Articles Tagged with “breach of contract”

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An interesting breach of contract dispute is brewing between coffee powerhouse Starbucks and a family-owned food company who alleges that the larger corporation has basically put them out of business. Starbucks reportedly decided to stop honoring its contract with Mellace Family Brands, who provided them roasted nut snacks, once customers started complaining about the quality of the nut products. Mellace views that decision to discontinue its products as a breach of contract; one which resulted in the California-based food company going bankrupt.

In an interesting twist to the story, an FDA investigation revealed that the roasted nut snacks were apparently contaminated due to gas leaks in a facility that actually belonged to Starbucks, not Mellace. If true, that would seem to support Mellace’s side of the issue, rather than the coffee giant’s version. Mellace has sued Starbucks for approximately $20 million in damages over the discontinuation of their roasted nut snacks.
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A real estate developer has filed a $106 million breach of contract lawsuit against the California city with which it had a 2006 commercial development agreement. Samuelson & Fetter is alleging that the city violated the terms of the contract which supposedly gave the developer the rights for developing a massive transit village next to the site of an upcoming extension to the Gold Line. The developer claims that the breach of contract stems from the fact that the city and the Gold Line Construction Authority’s plans to put a parking structure on some of the property, originally intended for development by Samuelson & Fetter, would interfere with the developer’s commercial development plans for the area.

The real estate developer filed suit in California court seeking damages in excess of $106 million. That significant amount represents alleged lost damages, lost entitlement value and lost profits. This breach of contract lawsuit could put the Station Square transit development on indefinite hold.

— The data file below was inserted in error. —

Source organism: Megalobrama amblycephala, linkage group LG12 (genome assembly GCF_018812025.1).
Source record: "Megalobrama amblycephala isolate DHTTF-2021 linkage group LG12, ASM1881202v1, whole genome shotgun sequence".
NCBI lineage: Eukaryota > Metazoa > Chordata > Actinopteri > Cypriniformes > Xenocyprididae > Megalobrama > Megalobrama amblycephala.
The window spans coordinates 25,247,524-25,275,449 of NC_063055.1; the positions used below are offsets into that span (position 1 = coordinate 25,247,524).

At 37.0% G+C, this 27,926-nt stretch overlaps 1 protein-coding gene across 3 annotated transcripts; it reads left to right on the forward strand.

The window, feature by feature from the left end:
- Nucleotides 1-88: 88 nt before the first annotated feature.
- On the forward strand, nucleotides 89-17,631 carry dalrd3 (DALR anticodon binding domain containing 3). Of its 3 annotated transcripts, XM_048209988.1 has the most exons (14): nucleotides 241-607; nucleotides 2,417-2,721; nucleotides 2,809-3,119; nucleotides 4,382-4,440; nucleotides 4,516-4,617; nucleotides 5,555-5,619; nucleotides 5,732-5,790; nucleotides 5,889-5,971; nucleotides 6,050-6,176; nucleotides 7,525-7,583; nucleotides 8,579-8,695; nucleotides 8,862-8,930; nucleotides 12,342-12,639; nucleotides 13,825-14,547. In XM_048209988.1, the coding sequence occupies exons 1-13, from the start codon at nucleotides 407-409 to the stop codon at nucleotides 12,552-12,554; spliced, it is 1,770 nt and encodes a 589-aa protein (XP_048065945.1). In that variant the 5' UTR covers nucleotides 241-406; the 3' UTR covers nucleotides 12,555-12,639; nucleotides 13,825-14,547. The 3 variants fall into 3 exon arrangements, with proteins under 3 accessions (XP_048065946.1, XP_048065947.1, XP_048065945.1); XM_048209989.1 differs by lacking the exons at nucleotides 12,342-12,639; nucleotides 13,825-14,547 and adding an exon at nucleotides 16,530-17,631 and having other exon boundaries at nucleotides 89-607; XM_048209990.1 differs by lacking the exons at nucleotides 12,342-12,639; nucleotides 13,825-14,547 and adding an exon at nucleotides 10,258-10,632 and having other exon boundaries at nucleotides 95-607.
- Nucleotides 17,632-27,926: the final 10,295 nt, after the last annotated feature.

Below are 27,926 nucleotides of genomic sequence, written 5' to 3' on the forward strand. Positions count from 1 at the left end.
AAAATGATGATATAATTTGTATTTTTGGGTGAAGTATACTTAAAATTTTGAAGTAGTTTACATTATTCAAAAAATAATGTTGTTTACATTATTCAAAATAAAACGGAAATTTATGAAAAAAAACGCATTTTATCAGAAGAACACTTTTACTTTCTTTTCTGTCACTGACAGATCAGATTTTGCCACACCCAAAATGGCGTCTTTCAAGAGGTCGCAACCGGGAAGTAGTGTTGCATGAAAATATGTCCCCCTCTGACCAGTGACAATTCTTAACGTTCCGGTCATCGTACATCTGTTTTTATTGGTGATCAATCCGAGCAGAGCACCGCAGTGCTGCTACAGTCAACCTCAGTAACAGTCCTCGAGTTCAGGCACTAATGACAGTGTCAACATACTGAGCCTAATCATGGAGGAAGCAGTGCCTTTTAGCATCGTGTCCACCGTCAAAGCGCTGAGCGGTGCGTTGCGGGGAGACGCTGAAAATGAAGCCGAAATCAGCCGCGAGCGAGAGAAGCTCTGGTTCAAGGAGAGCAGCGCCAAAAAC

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A contract dispute between technology juggernauts Oracle Corp. and Hewlitt-Packard Co. is heating up in litigation. One HP representative claimed in court that his company was “shocked” at Oracle’s abrupt announcement in 2011 that it would no longer offer software support to HP, allegedly breaking its contractual commitment with the company.

The breach of contract allegation comes after years of the two technology companies reportedly working well together without a written contract. The HP representative claimed that long period of cooperation on joint engineering of Oracle software supporting HP platforms came to an end six months after a mutual agreement was reached regarding HP’s former CEO transition to become co-president of Oracle.
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After a request for an extension was denied, the highly anticipated California trial between Activision and the two men they fired will begin 29 May. Activision, the company that created the wildly successful “Call of Duty” franchise, is being sued by the two men they fired in 2010. The two men are co-creators of the “Call of Duty” video game. They were accused by Activision of breach of contract and stealing intellectual property for personal gain and then fired.

The men sued Activision for wrongful termination. They are asking for over $1 billion in unpaid royalties, bonuses and punitive damages. Activision has counter-sued them for the alleged breach of contract and intellectual property theft.
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Mergers and business acquisitions often involve a host of complicated issues that are not necessarily easily resolved. That may in turn lead to business litigation, such as a breach of contract dispute. Indeed, that appears to be what happened after the recent acquisition of Monarch HealthCare by UnitedHealth Group in November 2011.

Before the acquisition, Monarch had a contract with Blue Shield of California through which it offered services to a little more than 19,000 of Blue Shield’s customers in Orange County. According to Blue Shield, the sale of Monarch to UnitedHealth Group violated a provision of their contract. Blue Shield subsequently notified Monarch that the contract would be terminated effective May 1.
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